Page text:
WASHINGTON, DC – Bipartisan Energy and Commerce Committee leaders sent letters today to three federal agencies regarding the shipment of fentanyl and its analogues from China, and the trafficking of fentanyl and its analogues over the Southwest border by Mexican cartels into the United States.
Fentanyl, a synthetic opioid that is 50 times more potent than heroin and 100 times more potent than morphine, has been labeled as the leading cause of opioid overdoses. It is easy and cheap to illicitly manufacture and has been appearing in communities across the country.
The letters were sent to the Department of Homeland Security (DHS), the Department of State (DOS), and the Drug Enforcement Administration (DEA). They were signed by: Energy and Commerce Committee Chairman Greg Walden (R-OR), Energy and Commerce Committee Ranking Member Frank Pallone, Jr. (D-NJ), Oversight and Investigations Subcommittee Chairman Gregg Harper (R-MS), Oversight and Investigations Subcommittee Ranking Member Diana DeGette (D-CO), Health Subcommittee Chairman Michael C. Burgess, M.D. (R-TX), and Health Subcommittee Ranking Member Gene Green (D-TX).
In all three letters, the bipartisan leaders write, “A fatal dose of fentanyl is smaller than the size of Abraham Lincoln’s face on a penny. Earlier this year, [you as] the Secretary of Homeland Security determined that pharmaceutical-based agents, such as fentanyl, presented a material threat against the United States population sufficient to affect national security.”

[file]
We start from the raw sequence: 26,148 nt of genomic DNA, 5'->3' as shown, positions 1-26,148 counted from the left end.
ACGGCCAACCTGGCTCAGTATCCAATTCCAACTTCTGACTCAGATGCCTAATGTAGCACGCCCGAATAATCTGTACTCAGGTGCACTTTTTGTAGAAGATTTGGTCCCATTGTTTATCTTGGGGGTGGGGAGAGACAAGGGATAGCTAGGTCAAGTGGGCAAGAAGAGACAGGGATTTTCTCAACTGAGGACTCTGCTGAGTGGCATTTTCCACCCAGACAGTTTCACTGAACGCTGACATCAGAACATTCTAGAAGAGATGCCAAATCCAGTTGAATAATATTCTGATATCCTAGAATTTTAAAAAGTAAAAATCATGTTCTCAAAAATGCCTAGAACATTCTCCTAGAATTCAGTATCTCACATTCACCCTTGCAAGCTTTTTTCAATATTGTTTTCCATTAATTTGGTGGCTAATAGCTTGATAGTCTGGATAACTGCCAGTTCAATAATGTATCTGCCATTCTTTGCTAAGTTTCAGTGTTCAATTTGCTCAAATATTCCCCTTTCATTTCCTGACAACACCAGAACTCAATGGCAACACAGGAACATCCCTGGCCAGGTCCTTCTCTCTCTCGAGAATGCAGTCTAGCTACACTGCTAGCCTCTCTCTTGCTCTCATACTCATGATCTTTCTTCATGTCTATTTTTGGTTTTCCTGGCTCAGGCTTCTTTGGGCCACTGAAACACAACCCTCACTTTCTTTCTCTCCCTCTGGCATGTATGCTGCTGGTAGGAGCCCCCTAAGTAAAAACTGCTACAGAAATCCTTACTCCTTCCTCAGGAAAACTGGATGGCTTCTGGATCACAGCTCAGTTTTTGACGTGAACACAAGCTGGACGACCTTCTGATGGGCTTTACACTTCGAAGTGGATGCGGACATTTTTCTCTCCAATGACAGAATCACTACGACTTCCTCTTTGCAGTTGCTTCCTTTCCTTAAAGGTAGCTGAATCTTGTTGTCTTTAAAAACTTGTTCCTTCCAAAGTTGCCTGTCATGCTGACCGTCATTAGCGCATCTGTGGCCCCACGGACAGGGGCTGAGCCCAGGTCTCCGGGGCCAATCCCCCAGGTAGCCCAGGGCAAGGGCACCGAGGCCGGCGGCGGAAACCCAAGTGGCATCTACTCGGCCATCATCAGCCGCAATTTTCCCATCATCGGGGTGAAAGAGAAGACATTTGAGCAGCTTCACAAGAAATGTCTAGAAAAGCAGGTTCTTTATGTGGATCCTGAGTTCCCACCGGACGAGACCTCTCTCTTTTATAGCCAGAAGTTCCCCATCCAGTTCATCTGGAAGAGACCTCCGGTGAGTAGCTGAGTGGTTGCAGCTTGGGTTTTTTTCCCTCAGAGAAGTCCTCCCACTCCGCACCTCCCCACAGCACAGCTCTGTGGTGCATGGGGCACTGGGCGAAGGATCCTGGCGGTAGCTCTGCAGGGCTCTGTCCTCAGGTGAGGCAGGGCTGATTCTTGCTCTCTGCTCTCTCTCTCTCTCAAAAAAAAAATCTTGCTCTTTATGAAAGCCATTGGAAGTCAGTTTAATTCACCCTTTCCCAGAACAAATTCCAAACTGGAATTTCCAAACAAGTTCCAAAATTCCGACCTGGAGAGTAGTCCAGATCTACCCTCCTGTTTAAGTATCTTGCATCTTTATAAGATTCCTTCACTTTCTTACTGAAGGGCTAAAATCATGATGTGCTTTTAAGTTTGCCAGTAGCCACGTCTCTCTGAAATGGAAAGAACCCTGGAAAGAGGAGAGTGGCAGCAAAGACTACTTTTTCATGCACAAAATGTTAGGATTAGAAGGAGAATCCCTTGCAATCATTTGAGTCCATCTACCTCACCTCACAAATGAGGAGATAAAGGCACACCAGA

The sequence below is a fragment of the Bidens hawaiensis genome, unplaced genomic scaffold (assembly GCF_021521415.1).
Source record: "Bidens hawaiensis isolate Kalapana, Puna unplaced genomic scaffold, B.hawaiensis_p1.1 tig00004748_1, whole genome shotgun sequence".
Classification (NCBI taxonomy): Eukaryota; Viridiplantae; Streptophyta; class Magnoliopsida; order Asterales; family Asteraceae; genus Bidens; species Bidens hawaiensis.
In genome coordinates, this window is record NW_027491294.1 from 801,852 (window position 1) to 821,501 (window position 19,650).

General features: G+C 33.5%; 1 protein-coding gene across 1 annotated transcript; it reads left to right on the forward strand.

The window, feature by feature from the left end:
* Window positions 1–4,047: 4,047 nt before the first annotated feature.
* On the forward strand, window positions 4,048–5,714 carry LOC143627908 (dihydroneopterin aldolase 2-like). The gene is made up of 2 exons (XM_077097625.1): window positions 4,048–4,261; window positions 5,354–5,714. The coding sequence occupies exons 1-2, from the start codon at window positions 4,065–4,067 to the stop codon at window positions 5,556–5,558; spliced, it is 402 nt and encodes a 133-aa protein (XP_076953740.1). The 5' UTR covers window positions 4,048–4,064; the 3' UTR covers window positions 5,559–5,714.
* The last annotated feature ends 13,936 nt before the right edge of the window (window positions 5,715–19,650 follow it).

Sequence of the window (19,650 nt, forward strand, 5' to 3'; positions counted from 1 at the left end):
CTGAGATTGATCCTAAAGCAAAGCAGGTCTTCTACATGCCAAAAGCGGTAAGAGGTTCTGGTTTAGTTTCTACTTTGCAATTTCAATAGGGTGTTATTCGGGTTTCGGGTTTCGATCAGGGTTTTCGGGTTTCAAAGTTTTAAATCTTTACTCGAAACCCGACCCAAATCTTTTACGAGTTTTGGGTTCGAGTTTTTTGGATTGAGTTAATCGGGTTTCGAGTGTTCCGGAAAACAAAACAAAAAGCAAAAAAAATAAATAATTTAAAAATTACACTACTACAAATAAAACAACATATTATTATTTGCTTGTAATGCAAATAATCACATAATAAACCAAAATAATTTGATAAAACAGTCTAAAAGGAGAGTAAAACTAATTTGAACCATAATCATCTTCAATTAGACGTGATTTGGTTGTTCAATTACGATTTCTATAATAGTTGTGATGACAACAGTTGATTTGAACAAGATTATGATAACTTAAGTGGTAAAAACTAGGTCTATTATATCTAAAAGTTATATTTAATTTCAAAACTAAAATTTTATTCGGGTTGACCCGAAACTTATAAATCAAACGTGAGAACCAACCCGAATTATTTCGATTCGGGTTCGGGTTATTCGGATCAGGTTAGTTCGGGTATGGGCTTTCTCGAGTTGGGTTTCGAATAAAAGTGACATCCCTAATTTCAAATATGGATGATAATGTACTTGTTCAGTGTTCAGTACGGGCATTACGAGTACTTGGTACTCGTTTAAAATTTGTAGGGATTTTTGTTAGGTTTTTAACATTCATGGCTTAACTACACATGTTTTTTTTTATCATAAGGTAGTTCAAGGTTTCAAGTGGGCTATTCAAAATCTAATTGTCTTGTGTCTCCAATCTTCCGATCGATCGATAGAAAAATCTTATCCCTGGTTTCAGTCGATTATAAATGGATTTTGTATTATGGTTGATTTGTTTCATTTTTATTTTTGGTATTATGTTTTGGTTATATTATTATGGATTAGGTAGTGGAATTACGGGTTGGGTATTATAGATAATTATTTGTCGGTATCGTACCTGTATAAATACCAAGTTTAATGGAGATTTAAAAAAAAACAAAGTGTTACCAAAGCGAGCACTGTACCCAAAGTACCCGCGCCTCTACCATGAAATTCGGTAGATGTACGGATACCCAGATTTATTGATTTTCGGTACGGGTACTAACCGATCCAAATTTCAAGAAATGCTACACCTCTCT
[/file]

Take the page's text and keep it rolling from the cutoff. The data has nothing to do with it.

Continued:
Each agency received unique questions from the bipartisan committee leaders.
In the letter to DHS, the leaders pose questions about efforts to improve field training and use of protective gear for individuals involved in drug interdiction, as well as efforts to develop rapid field tests for first responders to use on site.
In the letter to DOS, the leaders pose questions about recent and ongoing conversations with China, Mexico, and Canada, as well as with international organizations, non-governmental organizations, and other foreign governments regarding the trafficking of fentanyl.
In the letter to DEA, the leaders pose questions about the trends in fentanyl analogues being transported from Mexico, China, and any other major sources of fentanyl analogues, and connections between fentanyl and Mexican drug cartels.
For more information about Energy and Commerce’s comprehensive efforts to combat the opioid crisis, click HERE.
Click HERE to read the letters.